Ok, I notice that when I do certain movements...one in particular is a shin block, basically raising your knee up in the air so that your shin would block an oncoming kick...my hip emits a popping sound. Now I understand that sometimes joint popping is simply gas emmission but I was perusing a website that had popping hip listed under some of it's problem areas for martial arts types. Basically much of what is said (I'll copy and paste below) seems very applicable to me. I used to play tennis quite often and I feel that my hip flexors are quite weak as well. Recently I've added the abductor and adductor or whatever those girlie machines are at the gym that spread your legs out...basically if anyone has experience with this problem and could offer any other training advice that would be cool. Here's this one guy's explanation:


Popping Hip is more typically found with tennis players who may use distance training to increase endurance. You should read the balance of the hip section to understand the complex interrelationship between the lower back, hip, quads, and hamstrings. Typically associated with runners, it can also be a product of tennis, which can evolve into popping hip. This problem is generally the result of the violent and recurring trunk twisting, knee bending, and hip rotation required by the sport. This results in tightness in the muscles of the lower back including the quadratus lumborum, the psoas, the external obliques, the tensor fascae latae, the erectae spinae, the gluts and the iliotibial band . Not only is the area tight and difficult to stretch, but, in many cases, the area requiring adduction and abduction is weak.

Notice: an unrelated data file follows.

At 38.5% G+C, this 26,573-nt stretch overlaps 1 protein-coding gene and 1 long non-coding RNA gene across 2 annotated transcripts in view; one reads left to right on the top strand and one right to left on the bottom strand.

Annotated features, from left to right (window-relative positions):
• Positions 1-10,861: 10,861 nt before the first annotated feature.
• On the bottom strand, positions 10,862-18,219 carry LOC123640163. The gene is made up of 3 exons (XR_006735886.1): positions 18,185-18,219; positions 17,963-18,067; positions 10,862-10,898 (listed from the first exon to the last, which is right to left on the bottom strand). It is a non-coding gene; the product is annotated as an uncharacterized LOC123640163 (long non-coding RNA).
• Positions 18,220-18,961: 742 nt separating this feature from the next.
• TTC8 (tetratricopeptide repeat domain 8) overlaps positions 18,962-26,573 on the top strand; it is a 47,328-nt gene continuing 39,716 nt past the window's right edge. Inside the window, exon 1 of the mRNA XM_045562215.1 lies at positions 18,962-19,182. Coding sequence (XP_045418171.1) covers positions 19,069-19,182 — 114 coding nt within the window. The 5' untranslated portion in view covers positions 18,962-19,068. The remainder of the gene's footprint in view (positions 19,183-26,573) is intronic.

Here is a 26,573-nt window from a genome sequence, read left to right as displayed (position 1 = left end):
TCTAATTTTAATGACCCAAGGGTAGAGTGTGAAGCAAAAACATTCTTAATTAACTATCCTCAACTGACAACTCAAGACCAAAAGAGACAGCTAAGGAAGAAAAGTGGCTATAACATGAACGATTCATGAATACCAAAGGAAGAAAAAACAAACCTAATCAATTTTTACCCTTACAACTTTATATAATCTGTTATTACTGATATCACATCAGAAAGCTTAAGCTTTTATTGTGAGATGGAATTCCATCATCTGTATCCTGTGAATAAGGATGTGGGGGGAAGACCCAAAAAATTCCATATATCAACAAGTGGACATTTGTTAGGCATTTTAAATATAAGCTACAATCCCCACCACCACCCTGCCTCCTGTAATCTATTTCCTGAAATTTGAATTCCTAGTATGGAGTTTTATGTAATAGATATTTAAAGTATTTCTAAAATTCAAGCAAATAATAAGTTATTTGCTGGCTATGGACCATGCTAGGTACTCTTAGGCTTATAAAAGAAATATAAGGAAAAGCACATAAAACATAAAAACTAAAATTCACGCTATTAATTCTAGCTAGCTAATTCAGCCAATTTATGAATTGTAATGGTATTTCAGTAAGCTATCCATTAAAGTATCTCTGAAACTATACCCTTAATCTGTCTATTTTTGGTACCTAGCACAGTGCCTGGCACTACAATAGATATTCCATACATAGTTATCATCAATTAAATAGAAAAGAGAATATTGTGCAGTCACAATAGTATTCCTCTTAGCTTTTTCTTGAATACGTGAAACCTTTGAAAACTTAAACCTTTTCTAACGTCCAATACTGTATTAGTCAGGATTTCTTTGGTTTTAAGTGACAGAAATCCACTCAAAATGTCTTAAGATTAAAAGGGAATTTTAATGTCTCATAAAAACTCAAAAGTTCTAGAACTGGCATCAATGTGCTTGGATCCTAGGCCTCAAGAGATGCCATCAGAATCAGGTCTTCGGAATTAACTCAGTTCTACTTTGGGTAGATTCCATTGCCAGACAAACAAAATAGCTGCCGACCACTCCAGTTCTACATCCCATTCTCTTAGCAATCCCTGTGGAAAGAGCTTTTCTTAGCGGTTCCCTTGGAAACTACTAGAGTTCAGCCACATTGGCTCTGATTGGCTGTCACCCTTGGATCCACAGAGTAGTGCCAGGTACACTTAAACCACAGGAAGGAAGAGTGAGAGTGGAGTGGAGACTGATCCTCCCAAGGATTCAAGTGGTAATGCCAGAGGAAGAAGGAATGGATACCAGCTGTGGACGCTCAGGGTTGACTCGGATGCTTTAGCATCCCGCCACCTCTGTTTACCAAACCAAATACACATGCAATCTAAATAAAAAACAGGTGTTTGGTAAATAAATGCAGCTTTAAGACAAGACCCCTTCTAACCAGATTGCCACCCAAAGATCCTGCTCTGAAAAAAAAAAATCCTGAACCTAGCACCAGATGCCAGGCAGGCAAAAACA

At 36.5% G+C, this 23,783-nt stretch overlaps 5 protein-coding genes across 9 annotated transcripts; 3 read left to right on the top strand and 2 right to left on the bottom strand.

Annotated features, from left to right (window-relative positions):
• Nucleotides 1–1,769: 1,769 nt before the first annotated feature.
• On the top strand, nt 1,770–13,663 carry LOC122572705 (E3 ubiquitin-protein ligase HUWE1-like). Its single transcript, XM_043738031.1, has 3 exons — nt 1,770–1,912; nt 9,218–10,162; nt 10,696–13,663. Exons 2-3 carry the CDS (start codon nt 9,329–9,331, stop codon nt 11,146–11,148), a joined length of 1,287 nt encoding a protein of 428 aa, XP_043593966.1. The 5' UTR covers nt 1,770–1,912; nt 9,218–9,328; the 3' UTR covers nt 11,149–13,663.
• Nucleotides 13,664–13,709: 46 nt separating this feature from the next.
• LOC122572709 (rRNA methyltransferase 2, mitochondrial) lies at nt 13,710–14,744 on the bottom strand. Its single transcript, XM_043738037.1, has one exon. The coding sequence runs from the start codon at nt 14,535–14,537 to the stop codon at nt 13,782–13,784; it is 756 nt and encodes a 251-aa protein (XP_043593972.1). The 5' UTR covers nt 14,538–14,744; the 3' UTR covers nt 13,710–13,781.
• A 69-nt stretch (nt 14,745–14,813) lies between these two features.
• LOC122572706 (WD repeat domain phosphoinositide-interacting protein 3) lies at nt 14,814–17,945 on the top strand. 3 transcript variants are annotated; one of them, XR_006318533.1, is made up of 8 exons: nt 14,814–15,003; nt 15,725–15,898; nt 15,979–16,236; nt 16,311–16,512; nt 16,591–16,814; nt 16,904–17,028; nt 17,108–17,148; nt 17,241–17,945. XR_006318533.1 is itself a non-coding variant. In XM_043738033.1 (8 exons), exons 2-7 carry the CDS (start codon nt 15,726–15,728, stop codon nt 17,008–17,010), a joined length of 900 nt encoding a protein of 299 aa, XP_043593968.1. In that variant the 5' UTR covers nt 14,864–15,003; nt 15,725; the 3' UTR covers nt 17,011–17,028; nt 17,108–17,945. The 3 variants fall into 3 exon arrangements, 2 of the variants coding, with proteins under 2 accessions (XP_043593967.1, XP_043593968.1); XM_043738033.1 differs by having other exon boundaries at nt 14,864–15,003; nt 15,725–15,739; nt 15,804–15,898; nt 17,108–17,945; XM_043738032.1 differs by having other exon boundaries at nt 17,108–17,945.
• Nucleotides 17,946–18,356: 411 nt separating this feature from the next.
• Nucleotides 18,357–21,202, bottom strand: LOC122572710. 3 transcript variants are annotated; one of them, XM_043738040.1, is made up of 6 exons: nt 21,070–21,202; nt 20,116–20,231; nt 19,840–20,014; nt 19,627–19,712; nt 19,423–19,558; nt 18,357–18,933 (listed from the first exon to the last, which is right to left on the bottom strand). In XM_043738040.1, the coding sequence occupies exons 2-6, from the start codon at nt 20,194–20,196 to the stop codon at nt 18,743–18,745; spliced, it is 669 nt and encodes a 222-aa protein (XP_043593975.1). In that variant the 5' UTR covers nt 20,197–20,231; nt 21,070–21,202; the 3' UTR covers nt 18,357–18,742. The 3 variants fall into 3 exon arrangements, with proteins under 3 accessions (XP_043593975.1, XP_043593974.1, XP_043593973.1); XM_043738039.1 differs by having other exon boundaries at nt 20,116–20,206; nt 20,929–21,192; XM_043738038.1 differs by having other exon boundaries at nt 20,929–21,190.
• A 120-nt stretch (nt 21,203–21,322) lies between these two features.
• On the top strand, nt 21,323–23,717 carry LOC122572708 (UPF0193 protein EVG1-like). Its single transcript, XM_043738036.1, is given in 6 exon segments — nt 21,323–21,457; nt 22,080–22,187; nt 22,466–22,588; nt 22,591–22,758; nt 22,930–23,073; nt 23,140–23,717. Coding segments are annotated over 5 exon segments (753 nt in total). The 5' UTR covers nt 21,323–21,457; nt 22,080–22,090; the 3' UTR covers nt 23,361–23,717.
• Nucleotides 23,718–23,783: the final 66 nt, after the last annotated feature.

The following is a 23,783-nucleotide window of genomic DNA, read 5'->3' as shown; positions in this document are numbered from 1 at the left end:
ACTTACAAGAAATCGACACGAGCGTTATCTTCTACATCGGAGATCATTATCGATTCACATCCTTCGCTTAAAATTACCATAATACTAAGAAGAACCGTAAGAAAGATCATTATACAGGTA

Many of these muscles attach around the greater trochanter (the bony prominence of the lateral part of femur). These muscles become extremely tight. The overuse of these unstretched, overused and weak muscles can also give rise to trochanteric bursitis which just aggravates the whole problem. Rest, proper stretching, icing, strengthened these ignored muscles, and massage and/or rolfing can lead you on the way to recovery. It takes years to create this obnoxious, little understood condition, and it takes time to strengthen and lengthen the muscles of the area. Since X-rays do not reveal the condition (and will not show degenerative hip arthritis), most orthopedic surgeons will not recognize the condition.

Lemme know if you have any further thoughts...or if this guy is just full of bs or not.